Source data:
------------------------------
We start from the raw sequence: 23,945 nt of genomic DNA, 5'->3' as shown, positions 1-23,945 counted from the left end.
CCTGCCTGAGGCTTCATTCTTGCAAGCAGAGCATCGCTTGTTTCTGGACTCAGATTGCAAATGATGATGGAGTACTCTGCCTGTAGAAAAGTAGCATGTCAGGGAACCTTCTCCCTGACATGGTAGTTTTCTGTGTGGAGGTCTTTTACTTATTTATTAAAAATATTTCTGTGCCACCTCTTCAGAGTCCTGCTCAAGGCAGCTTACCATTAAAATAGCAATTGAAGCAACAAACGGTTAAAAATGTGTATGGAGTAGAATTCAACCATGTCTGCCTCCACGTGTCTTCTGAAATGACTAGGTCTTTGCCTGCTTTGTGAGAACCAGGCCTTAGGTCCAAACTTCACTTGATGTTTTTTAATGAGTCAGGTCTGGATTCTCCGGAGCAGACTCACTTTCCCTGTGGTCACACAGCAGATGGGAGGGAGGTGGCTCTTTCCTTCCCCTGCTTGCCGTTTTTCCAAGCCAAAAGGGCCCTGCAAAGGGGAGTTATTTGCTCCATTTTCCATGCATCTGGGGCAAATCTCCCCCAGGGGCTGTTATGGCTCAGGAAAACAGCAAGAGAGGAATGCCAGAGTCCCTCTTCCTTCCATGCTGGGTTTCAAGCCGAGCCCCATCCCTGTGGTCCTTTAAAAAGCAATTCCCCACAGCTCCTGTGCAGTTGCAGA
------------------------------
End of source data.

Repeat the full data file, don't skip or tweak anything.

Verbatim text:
We start from the raw sequence: 23,945 nt of genomic DNA, 5'->3' as shown, positions 1-23,945 counted from the left end.
CCTGCCTGAGGCTTCATTCTTGCAAGCAGAGCATCGCTTGTTTCTGGACTCAGATTGCAAATGATGATGGAGTACTCTGCCTGTAGAAAAGTAGCATGTCAGGGAACCTTCTCCCTGACATGGTAGTTTTCTGTGTGGAGGTCTTTTACTTATTTATTAAAAATATTTCTGTGCCACCTCTTCAGAGTCCTGCTCAAGGCAGCTTACCATTAAAATAGCAATTGAAGCAACAAACGGTTAAAAATGTGTATGGAGTAGAATTCAACCATGTCTGCCTCCACGTGTCTTCTGAAATGACTAGGTCTTTGCCTGCTTTGTGAGAACCAGGCCTTAGGTCCAAACTTCACTTGATGTTTTTTAATGAGTCAGGTCTGGATTCTCCGGAGCAGACTCACTTTCCCTGTGGTCACACAGCAGATGGGAGGGAGGTGGCTCTTTCCTTCCCCTGCTTGCCGTTTTTCCAAGCCAAAAGGGCCCTGCAAAGGGGAGTTATTTGCTCCATTTTCCATGCATCTGGGGCAAATCTCCCCCAGGGGCTGTTATGGCTCAGGAAAACAGCAAGAGAGGAATGCCAGAGTCCCTCTTCCTTCCATGCTGGGTTTCAAGCCGAGCCCCATCCCTGTGGTCCTTTAAAAAGCAATTCCCCACAGCTCCTGTGCAGTTGCAGA